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By Olga Tropkina

The Right-Wing and the Left-Wing Find Common Interests. Duma deputies want the Federation Council to be elected.

Nezavisimaya Gazeta, January 29, 2002

Several factions of the Duma are holding consultations. The idea is to initiate amendments to the Constitution. The centrists are steering clear of the consultations for the time being. As always, they are waiting for a nod from the president.


The idea of amendment to the Constitution has united political opponents like the Union of Right-Wing Forces (SPS) and the Communist Party. Representatives of Liberal Russia announced that similar consultations with Yabloko and the Communists had taken place last Friday.


The procedures for formation of the upper house -the Federation Council - are the reason behind all this activity in the Duma. Many deputies call the upper house "a sorry sight nowadays." Liberal Russia co-leader Viktor Pokhmelkin says, "The Federation Council is a presidential appendage which does not fulfil its proper functions."

The SPS thinks  that the upper house is not a body capable of defending the interests of the regions. At  present  the Federation Council promotes the interests of large industrial groups, rather than of the regions. This is demonstrated by the emergence in the Federation Council  of such individuals as Sergei Pugachev and Leonid Nevzlin.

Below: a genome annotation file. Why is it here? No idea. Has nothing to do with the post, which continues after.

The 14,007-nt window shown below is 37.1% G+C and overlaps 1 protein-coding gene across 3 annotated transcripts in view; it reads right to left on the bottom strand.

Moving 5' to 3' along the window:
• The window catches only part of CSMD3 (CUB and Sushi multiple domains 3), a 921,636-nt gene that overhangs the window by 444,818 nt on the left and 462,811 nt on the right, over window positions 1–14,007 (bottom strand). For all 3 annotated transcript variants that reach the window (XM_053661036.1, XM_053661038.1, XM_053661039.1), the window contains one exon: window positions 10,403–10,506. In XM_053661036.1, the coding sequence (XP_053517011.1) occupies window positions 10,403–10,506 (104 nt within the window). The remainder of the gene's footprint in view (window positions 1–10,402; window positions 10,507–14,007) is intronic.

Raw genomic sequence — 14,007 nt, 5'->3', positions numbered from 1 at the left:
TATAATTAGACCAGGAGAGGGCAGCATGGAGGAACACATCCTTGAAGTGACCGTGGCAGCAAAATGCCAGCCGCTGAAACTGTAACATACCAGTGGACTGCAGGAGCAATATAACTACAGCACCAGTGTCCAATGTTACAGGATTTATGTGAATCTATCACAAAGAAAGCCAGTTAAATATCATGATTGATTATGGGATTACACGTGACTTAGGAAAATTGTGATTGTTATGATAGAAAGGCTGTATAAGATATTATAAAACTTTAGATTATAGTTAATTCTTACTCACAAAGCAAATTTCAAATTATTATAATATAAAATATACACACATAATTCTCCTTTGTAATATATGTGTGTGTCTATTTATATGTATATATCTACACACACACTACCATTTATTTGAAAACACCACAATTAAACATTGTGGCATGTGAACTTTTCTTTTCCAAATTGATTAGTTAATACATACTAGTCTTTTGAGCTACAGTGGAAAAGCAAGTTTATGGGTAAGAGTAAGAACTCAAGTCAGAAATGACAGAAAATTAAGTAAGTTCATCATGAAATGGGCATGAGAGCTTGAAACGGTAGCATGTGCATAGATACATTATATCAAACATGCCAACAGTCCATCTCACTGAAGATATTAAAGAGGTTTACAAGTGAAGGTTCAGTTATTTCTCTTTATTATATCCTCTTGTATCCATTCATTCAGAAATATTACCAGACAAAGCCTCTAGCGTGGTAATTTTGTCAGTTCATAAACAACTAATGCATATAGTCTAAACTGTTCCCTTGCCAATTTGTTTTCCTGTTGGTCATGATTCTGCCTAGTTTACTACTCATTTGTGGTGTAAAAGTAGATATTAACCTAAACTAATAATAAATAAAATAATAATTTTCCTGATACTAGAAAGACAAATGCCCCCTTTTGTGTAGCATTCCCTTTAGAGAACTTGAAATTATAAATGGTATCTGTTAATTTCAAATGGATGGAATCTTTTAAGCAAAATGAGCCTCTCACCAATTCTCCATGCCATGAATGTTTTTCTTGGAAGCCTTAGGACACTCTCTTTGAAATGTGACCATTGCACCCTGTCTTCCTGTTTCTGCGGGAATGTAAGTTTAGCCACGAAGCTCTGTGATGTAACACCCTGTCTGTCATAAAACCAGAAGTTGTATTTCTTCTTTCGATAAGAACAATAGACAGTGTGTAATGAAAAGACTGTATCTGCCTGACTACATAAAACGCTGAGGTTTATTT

The success or failure of plans to change the Constitution depends entirely on the ability of Duma factions to reach an agreement. Each of them has its own idea on how these changes should be made. What the Union of Right-Wing Forces proposes is the most devious scheme. Together with the Communists, the SPS intends to appeal to regional legislatures to make the initiative come from the regions. Under existing law, amendments to Articles 3-8 of the Constitution come into effect only when endorsed by at least two- thirds of regional legislatures. In other words, if both houses of parliament endorse the amendments initially approved by regional legislatures, these amendments will almost certainly be adopted.


Some sources say, however, that although the Communist Party was very cooperative in December, it is now clearly stalling for time. If the Communists decide not to cooperate, the SPS intends to collect at least 90 signatures in the Duma in order to approach regional legislatures on behalf of the lower house.


As for Liberal Russia, it also plans to collect signatures for a petition demanding amendments to the Constitution directly on behalf of the Duma.

 Yabloko is cautious about the idea. It does not plan any decisive action for the time being. A Yabloko member says that the problem of the Federation Council may be resolved by passing an ordinary law on the formation of the upper house; as "any tampering with the Constitution is dangerous."

 Specialists do not rule out the possibility that these consultations are merely a PR campaign. Everyone would like to be remembered as the initiator of such significant legislative changes...


Seen also:

Yabloko and SPS

Nezavisymaya Gazeta, January 29, 2002

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